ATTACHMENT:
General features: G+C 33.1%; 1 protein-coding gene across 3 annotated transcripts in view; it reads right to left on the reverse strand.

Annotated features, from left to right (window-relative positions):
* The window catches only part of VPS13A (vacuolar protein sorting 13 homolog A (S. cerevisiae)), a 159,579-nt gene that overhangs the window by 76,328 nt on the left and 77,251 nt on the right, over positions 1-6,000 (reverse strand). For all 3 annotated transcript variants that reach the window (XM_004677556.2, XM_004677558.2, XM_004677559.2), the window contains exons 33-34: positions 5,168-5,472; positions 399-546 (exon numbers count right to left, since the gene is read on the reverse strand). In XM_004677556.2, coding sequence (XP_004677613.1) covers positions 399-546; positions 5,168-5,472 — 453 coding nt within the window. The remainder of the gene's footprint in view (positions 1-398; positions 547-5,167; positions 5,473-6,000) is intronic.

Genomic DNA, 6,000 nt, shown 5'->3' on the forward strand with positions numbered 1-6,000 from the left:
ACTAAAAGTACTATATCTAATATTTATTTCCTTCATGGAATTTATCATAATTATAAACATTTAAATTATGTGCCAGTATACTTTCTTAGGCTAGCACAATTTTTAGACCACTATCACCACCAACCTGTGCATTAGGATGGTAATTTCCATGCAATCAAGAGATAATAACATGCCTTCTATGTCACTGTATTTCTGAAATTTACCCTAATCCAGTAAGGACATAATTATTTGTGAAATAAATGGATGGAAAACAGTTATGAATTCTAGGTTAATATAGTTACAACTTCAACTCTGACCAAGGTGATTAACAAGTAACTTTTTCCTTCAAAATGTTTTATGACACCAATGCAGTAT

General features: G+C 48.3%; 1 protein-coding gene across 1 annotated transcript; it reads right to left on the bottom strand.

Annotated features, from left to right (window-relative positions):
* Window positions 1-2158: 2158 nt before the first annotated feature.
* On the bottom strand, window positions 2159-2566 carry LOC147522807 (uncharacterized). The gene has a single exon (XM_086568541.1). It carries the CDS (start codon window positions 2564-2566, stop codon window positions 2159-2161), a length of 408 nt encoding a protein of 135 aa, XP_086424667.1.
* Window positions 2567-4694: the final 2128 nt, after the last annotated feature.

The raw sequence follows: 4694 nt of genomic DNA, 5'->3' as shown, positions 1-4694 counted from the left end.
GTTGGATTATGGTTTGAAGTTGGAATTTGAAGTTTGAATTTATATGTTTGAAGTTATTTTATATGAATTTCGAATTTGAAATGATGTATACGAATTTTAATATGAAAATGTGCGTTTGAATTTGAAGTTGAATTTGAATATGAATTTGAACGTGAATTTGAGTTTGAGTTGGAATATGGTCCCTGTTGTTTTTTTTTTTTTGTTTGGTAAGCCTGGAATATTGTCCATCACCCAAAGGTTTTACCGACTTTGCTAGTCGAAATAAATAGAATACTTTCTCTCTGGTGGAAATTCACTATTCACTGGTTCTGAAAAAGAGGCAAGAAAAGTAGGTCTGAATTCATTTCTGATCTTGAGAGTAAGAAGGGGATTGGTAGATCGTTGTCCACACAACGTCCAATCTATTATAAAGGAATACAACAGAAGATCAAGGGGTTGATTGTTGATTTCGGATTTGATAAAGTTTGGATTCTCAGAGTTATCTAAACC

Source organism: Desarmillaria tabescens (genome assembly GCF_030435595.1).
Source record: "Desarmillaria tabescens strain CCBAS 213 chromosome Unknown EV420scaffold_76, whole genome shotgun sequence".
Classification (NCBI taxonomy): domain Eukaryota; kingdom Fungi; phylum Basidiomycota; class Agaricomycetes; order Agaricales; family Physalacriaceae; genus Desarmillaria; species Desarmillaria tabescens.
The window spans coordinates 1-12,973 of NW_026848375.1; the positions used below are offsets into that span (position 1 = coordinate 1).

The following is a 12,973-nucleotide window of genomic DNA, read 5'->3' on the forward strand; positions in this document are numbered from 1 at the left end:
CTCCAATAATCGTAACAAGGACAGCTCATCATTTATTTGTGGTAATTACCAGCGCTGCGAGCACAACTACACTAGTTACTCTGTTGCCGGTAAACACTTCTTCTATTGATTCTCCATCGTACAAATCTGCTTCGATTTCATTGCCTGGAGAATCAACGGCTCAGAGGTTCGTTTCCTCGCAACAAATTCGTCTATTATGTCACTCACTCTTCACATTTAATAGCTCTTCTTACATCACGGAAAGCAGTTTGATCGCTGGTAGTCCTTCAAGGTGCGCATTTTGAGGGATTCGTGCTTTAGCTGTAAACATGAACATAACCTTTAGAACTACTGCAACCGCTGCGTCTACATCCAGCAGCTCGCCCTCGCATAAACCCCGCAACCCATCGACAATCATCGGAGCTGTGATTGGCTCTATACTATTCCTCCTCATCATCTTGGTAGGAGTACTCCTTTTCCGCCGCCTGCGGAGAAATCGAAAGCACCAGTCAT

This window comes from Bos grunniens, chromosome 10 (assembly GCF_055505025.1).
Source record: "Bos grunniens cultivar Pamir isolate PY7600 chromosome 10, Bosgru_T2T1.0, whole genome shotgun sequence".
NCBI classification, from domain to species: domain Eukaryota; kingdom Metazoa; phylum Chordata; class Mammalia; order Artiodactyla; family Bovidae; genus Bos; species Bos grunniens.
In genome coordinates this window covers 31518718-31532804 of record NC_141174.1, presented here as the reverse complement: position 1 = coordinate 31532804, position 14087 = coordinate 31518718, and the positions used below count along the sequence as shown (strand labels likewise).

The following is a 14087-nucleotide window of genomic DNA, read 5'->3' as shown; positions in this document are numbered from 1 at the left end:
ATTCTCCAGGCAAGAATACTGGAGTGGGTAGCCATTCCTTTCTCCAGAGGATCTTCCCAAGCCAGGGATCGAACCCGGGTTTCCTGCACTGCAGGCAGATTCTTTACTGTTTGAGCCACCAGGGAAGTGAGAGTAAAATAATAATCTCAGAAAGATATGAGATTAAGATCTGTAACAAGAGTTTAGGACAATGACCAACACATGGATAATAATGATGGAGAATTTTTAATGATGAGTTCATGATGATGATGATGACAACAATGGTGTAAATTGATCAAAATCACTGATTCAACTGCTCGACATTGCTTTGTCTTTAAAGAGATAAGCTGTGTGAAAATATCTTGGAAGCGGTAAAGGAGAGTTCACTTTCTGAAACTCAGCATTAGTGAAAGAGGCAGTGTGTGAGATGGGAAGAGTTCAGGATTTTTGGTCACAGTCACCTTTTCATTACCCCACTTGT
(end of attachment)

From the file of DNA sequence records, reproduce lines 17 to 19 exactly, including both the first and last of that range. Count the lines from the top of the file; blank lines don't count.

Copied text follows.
The following is a 12,973-nucleotide window of genomic DNA, read 5'->3' on the forward strand; positions in this document are numbered from 1 at the left end:
CTCCAATAATCGTAACAAGGACAGCTCATCATTTATTTGTGGTAATTACCAGCGCTGCGAGCACAACTACACTAGTTACTCTGTTGCCGGTAAACACTTCTTCTATTGATTCTCCATCGTACAAATCTGCTTCGATTTCATTGCCTGGAGAATCAACGGCTCAGAGGTTCGTTTCCTCGCAACAAATTCGTCTATTATGTCACTCACTCTTCACATTTAATAGCTCTTCTTACATCACGGAAAGCAGTTTGATCGCTGGTAGTCCTTCAAGGTGCGCATTTTGAGGGATTCGTGCTTTAGCTGTAAACATGAACATAACCTTTAGAACTACTGCAACCGCTGCGTCTACATCCAGCAGCTCGCCCTCGCATAAACCCCGCAACCCATCGACAATCATCGGAGCTGTGATTGGCTCTATACTATTCCTCCTCATCATCTTGGTAGGAGTACTCCTTTTCCGCCGCCTGCGGAGAAATCGAAAGCACCAGTCAT

This window comes from Bos grunniens, chromosome 10 (assembly GCF_055505025.1).